That's not barrel distortion. Barrel distortion converts this || into this ()
Thank you for all your great insights, I am delighted that I joined this forum its a great motivation to keep taking photos and especially film photography. :)
90 is kinda the middle of the wide-angle pack and relatively versatile. There was a time when photo
schools, given the general poverty of students in general, recommended that the first lenses to be
purchased for 4x5 would be a 210 (good image circle and tight enough for head and shoulders portraiture) and a 90 (interiors, studio setups). This simple combination allowed most bases to be covered, at least at a teaching level. Only relatively recently have lenses shorter than 90 been available
with significant wiggle room for movements. That is always a primary concern.
One of the reason to start this thread is so I can understand wide angle lenses more because I dont use them even in 35mm.
But the other one is because of this Unique camera that I have acquired.
Will post a new thread
here a sneek peak Attachment 67805
One of my favorite lenses on my 35mm Contax was my 25mm wide angle. After I purchased my Tachihara 4x5 I picked up a 75mm lens since I read that you take the focal length you like for your 35mm camera and multiply it by three and it will give you a rough equivalent. Well, the 75mm lens felt too wide for me, more like a 20mm lens on 35. I replaced it with a 90mm and have been very happy.
What focal lengths you end up using on your 4x5 camera may not be the mathematical equivalents of the lenses you now use on your 35mm camera. With me it took a little trial and error to find what I like. Fortunately you can buy used lenses, try them out, and them resell them for close to what you originally paid. I just figured the little money I lost as a cheap rental fee. :)
Some thing that always bugs me (especially these days when people talk about 4/3 digital sensors have a "2x" crop factor to FF), is that there's no *easy* calculation between format sizes when they're a different shape.
Take a 4x5 frame, actual image size is 94x120mm (numbers I got from a bit of googling) and a 35mm frame size of 24x36 (may be optomistic for film, but it's the size of digital FF at least).
The 4x5 has a ratio of 1.27:1 (near enough a 5:4 ratio), the 35mm has a 1.33:1 (6:4 or 3:2 ratio).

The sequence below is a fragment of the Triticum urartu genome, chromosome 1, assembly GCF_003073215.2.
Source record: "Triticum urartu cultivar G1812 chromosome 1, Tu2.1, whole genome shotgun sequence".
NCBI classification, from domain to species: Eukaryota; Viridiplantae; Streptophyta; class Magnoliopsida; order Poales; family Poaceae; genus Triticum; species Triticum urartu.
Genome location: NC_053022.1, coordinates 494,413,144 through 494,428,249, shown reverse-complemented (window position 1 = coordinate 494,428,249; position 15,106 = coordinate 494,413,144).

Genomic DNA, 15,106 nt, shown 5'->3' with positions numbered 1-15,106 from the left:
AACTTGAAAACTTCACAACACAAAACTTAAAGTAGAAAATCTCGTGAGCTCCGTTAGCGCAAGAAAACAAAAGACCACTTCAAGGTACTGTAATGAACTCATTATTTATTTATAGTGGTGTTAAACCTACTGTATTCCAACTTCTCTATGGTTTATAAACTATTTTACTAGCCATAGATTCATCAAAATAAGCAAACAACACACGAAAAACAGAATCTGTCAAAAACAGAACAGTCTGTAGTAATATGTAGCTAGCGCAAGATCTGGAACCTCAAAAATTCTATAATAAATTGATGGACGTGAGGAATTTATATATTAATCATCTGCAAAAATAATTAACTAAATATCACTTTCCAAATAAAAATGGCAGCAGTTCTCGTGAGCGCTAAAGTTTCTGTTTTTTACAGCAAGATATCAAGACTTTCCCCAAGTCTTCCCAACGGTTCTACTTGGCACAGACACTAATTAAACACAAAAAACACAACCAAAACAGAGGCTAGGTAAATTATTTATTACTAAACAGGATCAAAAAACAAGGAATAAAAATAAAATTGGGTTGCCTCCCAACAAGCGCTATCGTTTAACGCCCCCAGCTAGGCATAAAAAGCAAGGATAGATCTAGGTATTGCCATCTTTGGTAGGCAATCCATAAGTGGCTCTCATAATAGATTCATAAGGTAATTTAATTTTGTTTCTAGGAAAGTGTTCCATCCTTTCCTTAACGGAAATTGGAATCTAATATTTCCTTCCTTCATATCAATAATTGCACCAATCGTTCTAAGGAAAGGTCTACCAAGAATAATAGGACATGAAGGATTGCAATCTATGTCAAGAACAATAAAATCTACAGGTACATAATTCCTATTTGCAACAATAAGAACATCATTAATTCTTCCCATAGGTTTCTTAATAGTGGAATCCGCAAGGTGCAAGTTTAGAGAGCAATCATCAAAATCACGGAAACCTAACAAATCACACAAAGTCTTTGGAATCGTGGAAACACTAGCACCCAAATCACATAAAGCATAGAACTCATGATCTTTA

So what do you want your output image ratio to be?
Take the 4x5 and crop it to a 3:2 ratio (or anything 'longer'), then the image is 120x80mm. Then compare lens sizes to get the exact same framing and DOF your SuperAngulon 65mm f/8 is the same as putting a 19.5mm f/2.4 lens on your 1DX. 90mm f/8 is the same as 27mm f/2.4. That's a "divide by 3.3" rule of thumb.
But what if you want a 4:5 print size? (or 8X10, 16x20, or anything 'squarer'). Then you have to crop the 35mm frame to 30x24mm (and the 4x5 frame to 94x117, but near enough). To get exactly the same framing and DOF, your 90mm f/8 Super Angulon will give the same image as a 23mm f/2.0 on a 35mm. Your 65mm f/8 will give the same as 16.6mm f/2.0 on FF. That's a "divide by 4" rule of thumb.
Anyway, most of that is beside the point. Freaking wide is Freaking wide. (and that's wide, I've got the sigma 8-16mm on my digital-crop, widest it gets until they make a <43mm on 4x5). It's already been said, but "distortion" in the true sense is Barrel Distortion, think of what a fisheye lens does, that's barrel distortion. "Wide-angle" distortions are the "big-nose-small-ears", as well as "falling over buildings" phenomena (if your lens is not 100% horizontal). Both are made worse by barrel distortion, and both tend to happen together on the widest lenses because they're pushing the extremes of lens design to get that wide (especially on SLRs). Google the Samyang 14mm, or EFs 15-85 at 15mm, or EF 28-300 at 28mm for sample pictures of extreme barrel distortions.